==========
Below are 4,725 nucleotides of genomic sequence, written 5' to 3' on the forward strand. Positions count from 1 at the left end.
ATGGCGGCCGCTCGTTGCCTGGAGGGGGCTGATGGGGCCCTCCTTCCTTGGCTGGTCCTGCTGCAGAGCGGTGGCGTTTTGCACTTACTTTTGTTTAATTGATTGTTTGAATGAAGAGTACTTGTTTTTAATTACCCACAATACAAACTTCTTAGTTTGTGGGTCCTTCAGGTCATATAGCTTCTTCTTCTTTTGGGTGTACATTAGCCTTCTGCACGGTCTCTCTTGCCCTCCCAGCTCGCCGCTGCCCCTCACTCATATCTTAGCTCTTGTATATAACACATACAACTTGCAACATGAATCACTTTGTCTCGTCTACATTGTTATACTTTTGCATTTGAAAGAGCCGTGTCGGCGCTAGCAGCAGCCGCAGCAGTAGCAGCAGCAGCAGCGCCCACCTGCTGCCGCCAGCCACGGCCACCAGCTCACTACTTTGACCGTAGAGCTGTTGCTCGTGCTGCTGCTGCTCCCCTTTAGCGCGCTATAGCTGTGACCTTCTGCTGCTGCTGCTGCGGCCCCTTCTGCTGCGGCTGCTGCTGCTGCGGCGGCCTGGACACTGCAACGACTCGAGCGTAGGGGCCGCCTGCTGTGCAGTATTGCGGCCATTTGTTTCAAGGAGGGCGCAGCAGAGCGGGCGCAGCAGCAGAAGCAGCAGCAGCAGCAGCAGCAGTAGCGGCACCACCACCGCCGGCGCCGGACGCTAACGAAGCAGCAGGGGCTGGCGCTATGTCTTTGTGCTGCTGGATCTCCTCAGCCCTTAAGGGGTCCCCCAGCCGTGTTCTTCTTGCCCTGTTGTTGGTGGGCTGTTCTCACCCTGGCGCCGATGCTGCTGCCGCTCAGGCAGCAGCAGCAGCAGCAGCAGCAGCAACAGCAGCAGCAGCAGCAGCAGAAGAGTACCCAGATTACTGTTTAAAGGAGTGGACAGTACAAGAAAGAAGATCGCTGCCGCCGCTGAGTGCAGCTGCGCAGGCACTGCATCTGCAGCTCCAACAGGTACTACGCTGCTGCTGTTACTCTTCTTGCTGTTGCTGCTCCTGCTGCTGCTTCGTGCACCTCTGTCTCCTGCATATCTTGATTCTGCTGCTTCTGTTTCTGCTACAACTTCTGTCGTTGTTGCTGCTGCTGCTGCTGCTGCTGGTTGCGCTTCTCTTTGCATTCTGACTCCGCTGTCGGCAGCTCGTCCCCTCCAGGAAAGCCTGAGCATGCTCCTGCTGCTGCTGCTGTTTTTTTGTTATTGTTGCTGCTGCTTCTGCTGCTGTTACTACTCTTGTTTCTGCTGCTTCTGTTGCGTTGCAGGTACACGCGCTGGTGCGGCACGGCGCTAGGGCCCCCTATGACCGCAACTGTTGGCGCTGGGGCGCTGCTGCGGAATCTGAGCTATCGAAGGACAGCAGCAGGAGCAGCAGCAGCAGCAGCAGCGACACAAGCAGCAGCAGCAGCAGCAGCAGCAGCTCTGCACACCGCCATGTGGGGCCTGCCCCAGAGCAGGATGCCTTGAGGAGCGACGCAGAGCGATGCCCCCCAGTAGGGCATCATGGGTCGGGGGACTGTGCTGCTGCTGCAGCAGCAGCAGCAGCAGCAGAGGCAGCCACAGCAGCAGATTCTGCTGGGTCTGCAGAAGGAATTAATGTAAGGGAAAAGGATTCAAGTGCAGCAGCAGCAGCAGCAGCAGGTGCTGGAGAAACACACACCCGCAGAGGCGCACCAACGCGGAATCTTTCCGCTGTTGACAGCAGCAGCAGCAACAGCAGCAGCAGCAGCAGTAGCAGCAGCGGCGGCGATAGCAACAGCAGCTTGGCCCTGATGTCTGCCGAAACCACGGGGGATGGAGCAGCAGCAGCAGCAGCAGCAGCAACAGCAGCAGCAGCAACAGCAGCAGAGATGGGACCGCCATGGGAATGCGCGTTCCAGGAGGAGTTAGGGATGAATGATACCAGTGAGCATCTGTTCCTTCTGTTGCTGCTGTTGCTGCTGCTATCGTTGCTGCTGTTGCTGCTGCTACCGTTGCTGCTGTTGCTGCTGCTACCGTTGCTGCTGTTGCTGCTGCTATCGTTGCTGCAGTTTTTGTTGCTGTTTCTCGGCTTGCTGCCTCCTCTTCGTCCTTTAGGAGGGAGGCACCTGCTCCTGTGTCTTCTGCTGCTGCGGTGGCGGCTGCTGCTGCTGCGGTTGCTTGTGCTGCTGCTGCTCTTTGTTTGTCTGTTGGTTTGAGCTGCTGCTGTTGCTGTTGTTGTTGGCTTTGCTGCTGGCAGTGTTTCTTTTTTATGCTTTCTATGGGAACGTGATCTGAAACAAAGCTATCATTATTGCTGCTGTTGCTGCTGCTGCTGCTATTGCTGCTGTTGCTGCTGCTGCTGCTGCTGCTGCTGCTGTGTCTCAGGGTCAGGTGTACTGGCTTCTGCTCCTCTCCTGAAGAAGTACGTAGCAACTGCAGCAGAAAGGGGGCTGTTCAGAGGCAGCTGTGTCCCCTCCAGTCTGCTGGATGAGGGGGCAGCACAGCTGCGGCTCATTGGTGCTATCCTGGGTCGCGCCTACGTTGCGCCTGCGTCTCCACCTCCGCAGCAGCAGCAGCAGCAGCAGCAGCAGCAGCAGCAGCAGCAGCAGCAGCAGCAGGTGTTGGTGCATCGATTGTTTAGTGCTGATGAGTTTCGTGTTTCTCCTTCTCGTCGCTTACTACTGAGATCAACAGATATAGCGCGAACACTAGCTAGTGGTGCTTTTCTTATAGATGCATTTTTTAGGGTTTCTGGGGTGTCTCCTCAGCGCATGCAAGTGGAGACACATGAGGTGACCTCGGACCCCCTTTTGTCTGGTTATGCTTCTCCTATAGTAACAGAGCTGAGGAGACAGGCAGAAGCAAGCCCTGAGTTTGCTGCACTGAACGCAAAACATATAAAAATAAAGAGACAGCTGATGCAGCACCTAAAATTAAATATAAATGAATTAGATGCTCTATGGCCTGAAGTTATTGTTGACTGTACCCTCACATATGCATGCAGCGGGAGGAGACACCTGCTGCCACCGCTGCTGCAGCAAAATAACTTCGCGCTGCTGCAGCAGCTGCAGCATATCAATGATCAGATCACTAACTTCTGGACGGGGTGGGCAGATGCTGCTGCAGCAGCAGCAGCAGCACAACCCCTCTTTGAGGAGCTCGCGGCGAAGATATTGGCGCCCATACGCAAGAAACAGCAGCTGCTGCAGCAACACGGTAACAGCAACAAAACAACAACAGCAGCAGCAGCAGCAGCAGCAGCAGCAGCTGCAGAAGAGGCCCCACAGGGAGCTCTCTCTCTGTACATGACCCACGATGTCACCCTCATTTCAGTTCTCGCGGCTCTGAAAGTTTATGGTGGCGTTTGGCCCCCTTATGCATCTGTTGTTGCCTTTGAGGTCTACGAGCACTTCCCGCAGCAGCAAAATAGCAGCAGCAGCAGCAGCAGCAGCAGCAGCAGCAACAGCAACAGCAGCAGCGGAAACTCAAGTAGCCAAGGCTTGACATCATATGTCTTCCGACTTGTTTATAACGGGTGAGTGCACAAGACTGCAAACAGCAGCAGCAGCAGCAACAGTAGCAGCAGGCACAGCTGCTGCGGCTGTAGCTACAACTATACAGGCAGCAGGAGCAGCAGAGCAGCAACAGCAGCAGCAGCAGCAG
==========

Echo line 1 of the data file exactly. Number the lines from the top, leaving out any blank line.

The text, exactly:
Below are 4,725 nucleotides of genomic sequence, written 5' to 3' on the forward strand. Positions count from 1 at the left end.